Bought house with ex and left to pay a mortgage I can’t afford.

UPDATED: May 28, 2009

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Bought house with ex and left to pay a mortgage I can’t afford.

I purchased a house with my ex fiancee in March 07 and we broke up in Oct 07. The loan is in my name only but the title is in both of our names. I moved out and he has been living there & paying the mortgage since then but has recently decided to walk away from it. I do not have the money for the mortgage. What is your advice as to the next steps I should take?

Asked on May 28, 2009 under Real Estate Law, Texas


B. B., Member, New Jersey Bar / FreeAdvice Contributing Attorney

Answered 13 years ago | Contributor

The best way to deal with this depends on all of the unique facts of your case, and the laws of your state.  There is too much at stake here to guess, so please consult a real estate attorney in your area, for a full review and reliable advice.  One place to find qualified lawyers is our website,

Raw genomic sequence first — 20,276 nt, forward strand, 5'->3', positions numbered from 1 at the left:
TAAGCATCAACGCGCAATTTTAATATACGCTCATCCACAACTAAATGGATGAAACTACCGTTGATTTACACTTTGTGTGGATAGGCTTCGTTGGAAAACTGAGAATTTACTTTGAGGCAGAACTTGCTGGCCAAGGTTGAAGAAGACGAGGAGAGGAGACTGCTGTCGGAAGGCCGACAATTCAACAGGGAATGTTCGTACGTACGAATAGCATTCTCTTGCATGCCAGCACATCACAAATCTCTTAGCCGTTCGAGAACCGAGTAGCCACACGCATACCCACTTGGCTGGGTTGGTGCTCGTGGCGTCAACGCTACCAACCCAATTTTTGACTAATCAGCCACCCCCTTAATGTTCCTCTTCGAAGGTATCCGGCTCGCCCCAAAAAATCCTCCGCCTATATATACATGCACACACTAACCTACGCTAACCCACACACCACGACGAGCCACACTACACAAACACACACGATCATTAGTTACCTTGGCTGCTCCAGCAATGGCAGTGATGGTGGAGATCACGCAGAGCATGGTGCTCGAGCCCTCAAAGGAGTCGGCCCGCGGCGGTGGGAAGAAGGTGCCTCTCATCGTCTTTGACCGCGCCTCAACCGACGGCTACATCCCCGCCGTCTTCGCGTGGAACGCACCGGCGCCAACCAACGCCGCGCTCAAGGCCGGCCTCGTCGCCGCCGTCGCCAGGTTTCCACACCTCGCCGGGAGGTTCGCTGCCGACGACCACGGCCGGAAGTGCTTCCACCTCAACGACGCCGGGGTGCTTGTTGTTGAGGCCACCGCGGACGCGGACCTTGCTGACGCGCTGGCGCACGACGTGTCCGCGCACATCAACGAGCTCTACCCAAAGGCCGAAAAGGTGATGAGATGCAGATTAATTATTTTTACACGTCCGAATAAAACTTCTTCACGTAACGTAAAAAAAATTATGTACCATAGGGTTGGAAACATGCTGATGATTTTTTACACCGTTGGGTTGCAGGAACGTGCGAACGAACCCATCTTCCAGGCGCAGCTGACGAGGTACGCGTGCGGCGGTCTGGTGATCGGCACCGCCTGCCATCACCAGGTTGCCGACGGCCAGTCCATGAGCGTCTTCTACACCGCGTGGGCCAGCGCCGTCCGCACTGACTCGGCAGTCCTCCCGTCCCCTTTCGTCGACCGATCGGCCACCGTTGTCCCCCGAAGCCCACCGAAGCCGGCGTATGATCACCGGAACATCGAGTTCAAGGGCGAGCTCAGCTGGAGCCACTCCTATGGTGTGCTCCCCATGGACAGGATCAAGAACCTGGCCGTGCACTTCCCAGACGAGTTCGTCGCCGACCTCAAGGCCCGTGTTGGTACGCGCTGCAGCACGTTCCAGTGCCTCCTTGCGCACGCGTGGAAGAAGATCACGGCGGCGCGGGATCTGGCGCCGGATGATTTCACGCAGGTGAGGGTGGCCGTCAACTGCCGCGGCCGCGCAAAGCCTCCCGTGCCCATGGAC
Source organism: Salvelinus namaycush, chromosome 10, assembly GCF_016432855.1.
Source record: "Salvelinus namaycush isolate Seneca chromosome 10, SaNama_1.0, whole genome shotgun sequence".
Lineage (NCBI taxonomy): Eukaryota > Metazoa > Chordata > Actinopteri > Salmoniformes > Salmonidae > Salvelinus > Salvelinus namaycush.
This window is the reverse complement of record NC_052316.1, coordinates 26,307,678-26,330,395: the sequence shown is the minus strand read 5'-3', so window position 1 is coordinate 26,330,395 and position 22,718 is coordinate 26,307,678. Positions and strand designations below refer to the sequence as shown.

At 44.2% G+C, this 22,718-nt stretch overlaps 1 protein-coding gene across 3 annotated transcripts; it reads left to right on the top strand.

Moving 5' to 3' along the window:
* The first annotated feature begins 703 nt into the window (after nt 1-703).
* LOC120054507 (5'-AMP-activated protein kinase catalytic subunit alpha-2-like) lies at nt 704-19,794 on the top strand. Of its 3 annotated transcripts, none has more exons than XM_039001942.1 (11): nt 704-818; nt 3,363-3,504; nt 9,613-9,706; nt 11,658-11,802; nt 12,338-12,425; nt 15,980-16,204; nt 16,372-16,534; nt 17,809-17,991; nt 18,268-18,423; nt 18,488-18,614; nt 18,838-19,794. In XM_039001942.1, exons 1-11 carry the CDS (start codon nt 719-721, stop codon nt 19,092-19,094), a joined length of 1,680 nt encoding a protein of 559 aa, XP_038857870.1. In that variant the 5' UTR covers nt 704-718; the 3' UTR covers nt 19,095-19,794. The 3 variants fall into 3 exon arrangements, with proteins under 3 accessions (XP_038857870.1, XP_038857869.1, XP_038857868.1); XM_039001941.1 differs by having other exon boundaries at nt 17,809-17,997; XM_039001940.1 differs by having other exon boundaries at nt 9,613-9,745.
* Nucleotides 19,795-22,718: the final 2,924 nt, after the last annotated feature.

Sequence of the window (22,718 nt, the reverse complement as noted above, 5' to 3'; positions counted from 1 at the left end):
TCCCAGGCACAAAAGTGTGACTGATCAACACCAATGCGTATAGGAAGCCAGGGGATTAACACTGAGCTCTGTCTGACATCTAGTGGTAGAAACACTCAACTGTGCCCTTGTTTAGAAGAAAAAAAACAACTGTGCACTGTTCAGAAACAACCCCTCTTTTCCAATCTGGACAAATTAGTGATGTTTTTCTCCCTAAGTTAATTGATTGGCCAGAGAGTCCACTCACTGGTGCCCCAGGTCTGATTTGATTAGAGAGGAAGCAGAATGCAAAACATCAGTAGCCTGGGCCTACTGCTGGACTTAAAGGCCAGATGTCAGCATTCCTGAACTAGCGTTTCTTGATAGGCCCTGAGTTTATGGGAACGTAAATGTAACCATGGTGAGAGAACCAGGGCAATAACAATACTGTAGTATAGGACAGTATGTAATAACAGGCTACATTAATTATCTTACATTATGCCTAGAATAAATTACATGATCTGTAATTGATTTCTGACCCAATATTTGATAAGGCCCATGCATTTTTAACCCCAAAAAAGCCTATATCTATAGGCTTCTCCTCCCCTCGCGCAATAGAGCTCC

I'm not a Texas attorney.  In many states, you would be able to file a suit for partition, to force a sale and an even division of whatever might be left after paying the mortgage and the costs of sale, if he won't agree to do that.  One question that might cause problems is dividing any unpaid balance on the mortgage after the sale, if that is a possibility, and you can't deed the property back as full payment.

IMPORTANT NOTICE: The Answer(s) provided above are for general information only. The attorney providing the answer was not serving as the attorney for the person submitting the question or in any attorney-client relationship with such person. Laws may vary from state to state, and sometimes change. Tiny variations in the facts, or a fact not set forth in a question, often can change a legal outcome or an attorney's conclusion. Although has verified the attorney was admitted to practice law in at least one jurisdiction, he or she may not be authorized to practice law in the jurisdiction referred to in the question, nor is he or she necessarily experienced in the area of the law involved. Unlike the information in the Answer(s) above, upon which you should NOT rely, for personal advice you can rely upon we suggest you retain an attorney to represent you.

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